Franklin Pierce University Receives National Science Foundation Grant

Jan 1, 2018

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April 3, 2018

NSF Grant

Franklin Pierce is pleased to announce the receipt of a National Science Foundation (NSF) grant totaling $649,931 to promote increased academic success and job or graduate school placement among academically talented low-income students pursuing baccalaureate degrees in biology and environmental science over the next five years.

"This award is an important milestone for the University, which has received NSF funding in the past, but not of this type or scope," noted Dr. Kim Mooney, President of Franklin Pierce University. "The grant reflects an endorsement of the hard work and successes of our science faculty and the potential of our very talented students," added President Mooney. "It will help us in our ongoing efforts to better integrate educational experiences in the classroom, in the lab, and in the field."

According to Dr. James DuMond, University Provost, a large portion of the NSF grant will help the university offer scholarships to undergraduate students in the sciences. "It will provide $424,000 in scholarships to academically qualified students in our newly created, Biology and Environmental Science Training (BEST) Program," stated DuMond.

The BEST program leverages more than 1,000 acres of undeveloped land on our 1,200-acre campus as a living laboratory and springboard for launching students into meaningful careers in biology and environmental science. Additional resources from the grant will help the University use research data in new ways to measure and increase the effectiveness of STEM education programs on the undergraduate level.

According to Rhine Singleton, professor of biology and environmental science, the research results will be used to inform Franklin Pierce's curricular goals in biology and environmental science programs. "Through publications, conference presentations, and dedicated websites and social media accounts, Franklin Pierce will disseminate program materials, resources, and research, informing the larger academic community on what works in enhancing curricular and co-curricular offerings for academically talented, financially needy students in biology and environmental science disciplines," he said.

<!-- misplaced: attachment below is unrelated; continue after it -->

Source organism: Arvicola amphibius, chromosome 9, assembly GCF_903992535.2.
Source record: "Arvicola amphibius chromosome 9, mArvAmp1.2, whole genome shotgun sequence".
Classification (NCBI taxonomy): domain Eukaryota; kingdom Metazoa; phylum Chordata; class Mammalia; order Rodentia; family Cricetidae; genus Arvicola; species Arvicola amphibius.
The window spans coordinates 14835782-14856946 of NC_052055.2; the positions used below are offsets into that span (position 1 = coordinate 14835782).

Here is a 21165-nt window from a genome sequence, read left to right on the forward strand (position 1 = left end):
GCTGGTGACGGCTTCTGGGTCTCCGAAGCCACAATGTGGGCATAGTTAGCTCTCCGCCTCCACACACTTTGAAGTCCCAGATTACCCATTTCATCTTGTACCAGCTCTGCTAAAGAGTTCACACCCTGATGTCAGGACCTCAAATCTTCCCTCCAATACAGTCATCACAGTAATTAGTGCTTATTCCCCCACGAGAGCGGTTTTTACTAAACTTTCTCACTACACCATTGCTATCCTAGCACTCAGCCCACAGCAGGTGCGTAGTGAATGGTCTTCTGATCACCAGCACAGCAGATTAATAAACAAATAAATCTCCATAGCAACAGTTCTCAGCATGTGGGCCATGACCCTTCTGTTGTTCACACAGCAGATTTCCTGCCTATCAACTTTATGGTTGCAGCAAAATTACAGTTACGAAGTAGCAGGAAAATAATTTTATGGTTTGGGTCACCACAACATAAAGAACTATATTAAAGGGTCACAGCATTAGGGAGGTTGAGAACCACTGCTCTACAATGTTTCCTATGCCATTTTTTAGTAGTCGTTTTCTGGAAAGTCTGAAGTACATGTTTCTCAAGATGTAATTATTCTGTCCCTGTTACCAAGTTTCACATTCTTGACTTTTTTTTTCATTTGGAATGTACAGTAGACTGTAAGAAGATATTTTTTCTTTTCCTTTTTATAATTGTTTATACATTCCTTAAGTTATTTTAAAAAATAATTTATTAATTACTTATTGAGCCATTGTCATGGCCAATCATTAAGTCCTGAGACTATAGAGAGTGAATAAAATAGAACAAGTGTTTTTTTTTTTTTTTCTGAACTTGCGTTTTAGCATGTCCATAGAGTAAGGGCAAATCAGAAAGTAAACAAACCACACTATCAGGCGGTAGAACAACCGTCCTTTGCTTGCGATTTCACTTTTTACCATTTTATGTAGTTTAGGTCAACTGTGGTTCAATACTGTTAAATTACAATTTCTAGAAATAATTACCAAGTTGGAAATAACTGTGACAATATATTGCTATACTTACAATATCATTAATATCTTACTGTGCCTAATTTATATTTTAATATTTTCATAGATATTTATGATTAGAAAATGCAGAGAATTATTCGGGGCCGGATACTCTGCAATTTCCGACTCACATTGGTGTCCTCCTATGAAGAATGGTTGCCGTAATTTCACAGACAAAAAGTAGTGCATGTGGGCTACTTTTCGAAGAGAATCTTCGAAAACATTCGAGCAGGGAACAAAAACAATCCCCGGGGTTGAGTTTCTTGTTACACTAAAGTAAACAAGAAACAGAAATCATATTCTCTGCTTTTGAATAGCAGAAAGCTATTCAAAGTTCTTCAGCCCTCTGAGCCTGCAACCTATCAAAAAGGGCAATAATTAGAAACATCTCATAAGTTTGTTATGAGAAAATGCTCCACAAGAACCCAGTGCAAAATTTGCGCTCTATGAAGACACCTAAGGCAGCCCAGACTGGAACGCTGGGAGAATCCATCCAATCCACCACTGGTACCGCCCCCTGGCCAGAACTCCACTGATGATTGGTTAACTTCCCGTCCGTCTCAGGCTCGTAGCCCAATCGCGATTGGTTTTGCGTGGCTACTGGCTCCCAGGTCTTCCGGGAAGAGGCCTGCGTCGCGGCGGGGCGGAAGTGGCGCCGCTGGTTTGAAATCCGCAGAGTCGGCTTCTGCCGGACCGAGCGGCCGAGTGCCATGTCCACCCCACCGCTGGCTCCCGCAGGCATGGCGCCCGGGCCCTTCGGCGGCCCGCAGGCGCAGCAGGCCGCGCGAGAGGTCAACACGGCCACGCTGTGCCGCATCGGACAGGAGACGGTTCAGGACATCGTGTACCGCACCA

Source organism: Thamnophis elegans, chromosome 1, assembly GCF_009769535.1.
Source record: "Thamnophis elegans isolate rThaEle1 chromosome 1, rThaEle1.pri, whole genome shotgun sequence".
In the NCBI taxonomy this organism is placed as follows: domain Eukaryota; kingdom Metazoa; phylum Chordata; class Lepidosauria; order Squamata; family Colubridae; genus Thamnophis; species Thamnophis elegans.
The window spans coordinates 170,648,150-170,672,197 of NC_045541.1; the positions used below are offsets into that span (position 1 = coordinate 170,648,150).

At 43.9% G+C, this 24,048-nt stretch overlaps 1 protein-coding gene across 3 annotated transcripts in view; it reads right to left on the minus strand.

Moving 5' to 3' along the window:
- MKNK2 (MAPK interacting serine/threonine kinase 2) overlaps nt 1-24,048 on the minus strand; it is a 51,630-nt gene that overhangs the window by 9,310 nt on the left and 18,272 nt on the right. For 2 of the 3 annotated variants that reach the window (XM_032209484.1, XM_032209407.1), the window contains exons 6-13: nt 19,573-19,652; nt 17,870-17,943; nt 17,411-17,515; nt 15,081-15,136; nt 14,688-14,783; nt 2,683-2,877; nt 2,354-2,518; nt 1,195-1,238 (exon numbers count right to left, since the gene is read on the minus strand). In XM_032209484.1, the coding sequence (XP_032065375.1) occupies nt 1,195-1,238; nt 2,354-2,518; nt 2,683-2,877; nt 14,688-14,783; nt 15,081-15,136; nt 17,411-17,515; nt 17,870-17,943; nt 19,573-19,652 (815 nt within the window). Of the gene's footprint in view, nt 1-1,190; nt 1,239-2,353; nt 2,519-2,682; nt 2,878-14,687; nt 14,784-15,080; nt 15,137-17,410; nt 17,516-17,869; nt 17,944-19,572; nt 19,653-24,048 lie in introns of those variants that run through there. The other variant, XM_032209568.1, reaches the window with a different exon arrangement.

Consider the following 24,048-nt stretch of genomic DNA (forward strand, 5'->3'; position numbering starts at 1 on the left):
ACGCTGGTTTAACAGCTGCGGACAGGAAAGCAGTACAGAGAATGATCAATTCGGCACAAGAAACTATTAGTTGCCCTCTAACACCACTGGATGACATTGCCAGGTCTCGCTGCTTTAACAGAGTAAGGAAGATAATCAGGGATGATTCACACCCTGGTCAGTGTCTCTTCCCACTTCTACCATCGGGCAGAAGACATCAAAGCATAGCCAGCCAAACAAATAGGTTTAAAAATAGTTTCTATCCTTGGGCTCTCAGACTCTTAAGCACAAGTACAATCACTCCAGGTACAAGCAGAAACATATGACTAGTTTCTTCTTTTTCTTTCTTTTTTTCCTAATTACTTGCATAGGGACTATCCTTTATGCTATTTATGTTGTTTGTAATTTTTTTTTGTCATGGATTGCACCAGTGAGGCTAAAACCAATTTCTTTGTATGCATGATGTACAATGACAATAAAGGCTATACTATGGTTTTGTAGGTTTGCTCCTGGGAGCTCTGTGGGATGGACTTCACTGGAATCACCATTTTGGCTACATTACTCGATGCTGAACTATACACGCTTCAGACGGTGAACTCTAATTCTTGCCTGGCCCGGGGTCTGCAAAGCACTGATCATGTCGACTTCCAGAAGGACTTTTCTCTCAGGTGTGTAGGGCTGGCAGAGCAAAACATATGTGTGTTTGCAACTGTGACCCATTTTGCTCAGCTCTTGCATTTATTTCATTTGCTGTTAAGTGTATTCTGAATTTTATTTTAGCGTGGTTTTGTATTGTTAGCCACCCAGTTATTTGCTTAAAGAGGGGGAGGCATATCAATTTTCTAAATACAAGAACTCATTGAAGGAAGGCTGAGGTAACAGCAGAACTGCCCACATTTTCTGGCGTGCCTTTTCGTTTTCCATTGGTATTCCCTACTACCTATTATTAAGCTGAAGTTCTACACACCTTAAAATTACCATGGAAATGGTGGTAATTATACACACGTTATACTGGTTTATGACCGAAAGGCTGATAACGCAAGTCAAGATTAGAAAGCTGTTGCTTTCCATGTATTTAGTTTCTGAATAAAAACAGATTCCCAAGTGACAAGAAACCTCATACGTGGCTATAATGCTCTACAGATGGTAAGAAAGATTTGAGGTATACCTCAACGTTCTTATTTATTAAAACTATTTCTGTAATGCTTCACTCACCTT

Singleton, the principal investigator on the University's NSF grant application, said the NSF funding will help students in the sciences explore professional opportunities.  "The grant also includes funding for enrichment for our students through field trips and job-shadowing opportunities and attendance at professional conferences, and with all of these, the faculty here will be mentoring students to achieve those goals and also mentoring them with their careers."

According to Singleton, Franklin Pierce University's 1,200-acre campus provides faculty and students with research opportunities that are unavailable at most colleges and universities. "We have the luxury of being able to study a half-dozen kinds of ecosystems in just a short walk from our science building. So instead of taking time to drive to a field site during a lab, we can use that time to deliver content and do in-depth research. It makes it super easy for students to get hands-on experience doing fieldwork--and it has allowed us to set up research plots in the natural environment of campus that our students have access to, just by walking to them."

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